By the time Life Time (the first album under the Rollins Band banner) arrived, Henry had already released one full length and an E.P. with guitarist Chris Haskett which quelled any concern people might have had about his ability to thrive without (Black Flag guitarist) Greg Ginn. Haskett cut his teeth playing in Ginn's instrumental project Gone where he clearly learned a thing or two about atonal, jazz-influenced rock which he used as a foundation to add his own blues, funk, and soul influences. His abilities and creativity were at least the equal of his mentor, if not slightly stronger.
The arrival of bassist Andrew Weiss and drummer Sim Cain helped to add focus to Haskett and Rollins vision. With a rock solid, crushing rhythm section, Haskett's stellar fretwork and Hank's legendary vocals, the Rollins Band had arrived with Life Time. Stylistically, it is not a huge step away from the later Black Flag records or Hot Animal Machine, though Ian MacKaye's production lends the set a bit more muscle then it's predecessors. It wouldn't be until the next time the Rollins Band headed into the studio that hints of the dynamic funk they would gain (comparative) fame with would appear; this time around aggressive, barely contained blasts of post-hardcore rock are on the menu, and what a feast it is.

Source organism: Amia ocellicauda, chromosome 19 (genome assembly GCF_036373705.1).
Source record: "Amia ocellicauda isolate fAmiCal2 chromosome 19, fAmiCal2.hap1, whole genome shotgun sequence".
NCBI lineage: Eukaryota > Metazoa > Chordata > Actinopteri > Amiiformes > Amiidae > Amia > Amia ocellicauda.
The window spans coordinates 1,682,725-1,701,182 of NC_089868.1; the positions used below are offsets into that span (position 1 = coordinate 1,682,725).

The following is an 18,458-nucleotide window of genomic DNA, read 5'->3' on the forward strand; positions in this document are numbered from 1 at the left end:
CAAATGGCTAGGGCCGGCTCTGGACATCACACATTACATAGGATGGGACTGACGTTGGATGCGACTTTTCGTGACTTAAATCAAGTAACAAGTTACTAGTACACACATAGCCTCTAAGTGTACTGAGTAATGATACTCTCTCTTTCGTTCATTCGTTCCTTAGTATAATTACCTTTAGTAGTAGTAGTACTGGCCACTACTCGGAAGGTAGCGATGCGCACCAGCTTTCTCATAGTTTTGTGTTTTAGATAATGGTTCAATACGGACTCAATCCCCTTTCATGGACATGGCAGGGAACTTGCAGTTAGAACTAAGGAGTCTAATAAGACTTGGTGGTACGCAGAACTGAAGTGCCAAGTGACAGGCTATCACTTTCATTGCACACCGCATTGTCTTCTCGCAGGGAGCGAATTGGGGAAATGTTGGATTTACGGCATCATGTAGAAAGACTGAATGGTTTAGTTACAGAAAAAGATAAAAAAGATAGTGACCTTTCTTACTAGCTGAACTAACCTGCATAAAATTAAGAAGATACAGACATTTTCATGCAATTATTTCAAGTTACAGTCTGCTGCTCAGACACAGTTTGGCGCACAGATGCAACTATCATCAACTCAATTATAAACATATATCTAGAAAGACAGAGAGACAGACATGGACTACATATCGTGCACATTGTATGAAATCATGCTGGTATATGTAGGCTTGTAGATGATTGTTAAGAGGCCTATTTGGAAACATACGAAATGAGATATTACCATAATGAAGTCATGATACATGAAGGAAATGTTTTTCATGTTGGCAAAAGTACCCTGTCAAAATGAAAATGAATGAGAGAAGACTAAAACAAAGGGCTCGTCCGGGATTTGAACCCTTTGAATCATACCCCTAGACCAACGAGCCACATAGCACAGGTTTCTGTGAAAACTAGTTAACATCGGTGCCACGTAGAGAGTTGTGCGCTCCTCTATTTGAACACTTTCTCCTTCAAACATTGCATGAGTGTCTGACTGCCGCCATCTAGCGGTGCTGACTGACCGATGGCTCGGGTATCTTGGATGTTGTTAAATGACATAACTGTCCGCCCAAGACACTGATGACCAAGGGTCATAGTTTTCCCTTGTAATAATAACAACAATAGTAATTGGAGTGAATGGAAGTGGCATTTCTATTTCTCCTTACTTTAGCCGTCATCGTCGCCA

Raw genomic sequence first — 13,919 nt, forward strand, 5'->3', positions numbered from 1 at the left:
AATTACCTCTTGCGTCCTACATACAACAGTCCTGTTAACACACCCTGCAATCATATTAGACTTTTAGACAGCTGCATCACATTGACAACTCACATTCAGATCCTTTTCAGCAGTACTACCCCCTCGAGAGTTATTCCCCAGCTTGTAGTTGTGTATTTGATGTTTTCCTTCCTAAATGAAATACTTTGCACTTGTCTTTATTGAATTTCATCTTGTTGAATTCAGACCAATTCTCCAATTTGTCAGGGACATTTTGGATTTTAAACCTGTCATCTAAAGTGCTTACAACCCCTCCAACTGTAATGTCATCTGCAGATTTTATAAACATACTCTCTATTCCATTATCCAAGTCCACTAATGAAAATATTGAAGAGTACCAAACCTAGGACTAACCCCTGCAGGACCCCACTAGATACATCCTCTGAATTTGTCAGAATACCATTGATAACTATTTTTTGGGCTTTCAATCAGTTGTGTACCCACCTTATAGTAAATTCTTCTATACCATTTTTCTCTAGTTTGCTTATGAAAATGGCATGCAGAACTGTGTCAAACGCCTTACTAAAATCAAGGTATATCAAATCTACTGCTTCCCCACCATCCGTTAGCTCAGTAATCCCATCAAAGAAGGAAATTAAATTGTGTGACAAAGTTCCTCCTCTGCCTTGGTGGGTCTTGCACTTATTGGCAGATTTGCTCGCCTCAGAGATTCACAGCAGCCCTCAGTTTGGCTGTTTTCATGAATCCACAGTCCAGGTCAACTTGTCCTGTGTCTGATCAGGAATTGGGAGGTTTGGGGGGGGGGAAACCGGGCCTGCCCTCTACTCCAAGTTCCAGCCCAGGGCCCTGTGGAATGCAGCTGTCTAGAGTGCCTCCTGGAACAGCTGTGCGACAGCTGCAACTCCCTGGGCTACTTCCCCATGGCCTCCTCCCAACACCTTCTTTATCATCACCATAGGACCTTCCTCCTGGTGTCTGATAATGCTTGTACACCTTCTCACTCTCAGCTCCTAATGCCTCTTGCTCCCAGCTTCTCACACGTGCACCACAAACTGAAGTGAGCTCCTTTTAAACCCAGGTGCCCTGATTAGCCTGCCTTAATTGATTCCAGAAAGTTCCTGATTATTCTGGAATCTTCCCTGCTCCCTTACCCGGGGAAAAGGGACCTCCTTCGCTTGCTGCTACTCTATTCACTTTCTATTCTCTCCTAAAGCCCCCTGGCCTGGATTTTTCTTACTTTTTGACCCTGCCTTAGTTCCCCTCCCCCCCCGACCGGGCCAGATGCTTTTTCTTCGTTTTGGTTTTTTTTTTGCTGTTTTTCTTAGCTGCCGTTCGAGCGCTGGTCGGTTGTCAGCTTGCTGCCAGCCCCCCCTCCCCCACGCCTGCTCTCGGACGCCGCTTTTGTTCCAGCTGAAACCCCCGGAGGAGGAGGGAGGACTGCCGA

The artwork (care of Stephen Meyers) is direct and to the point, intense and unrelenting with no frills. A fitting tone for Life Time, to be sure. The band would continue with album art very similar to this (completely black and white with the same lettering for the text) for their next few releases, until The End Of Silence broke the mold for the Rollins Band, in more ways than one.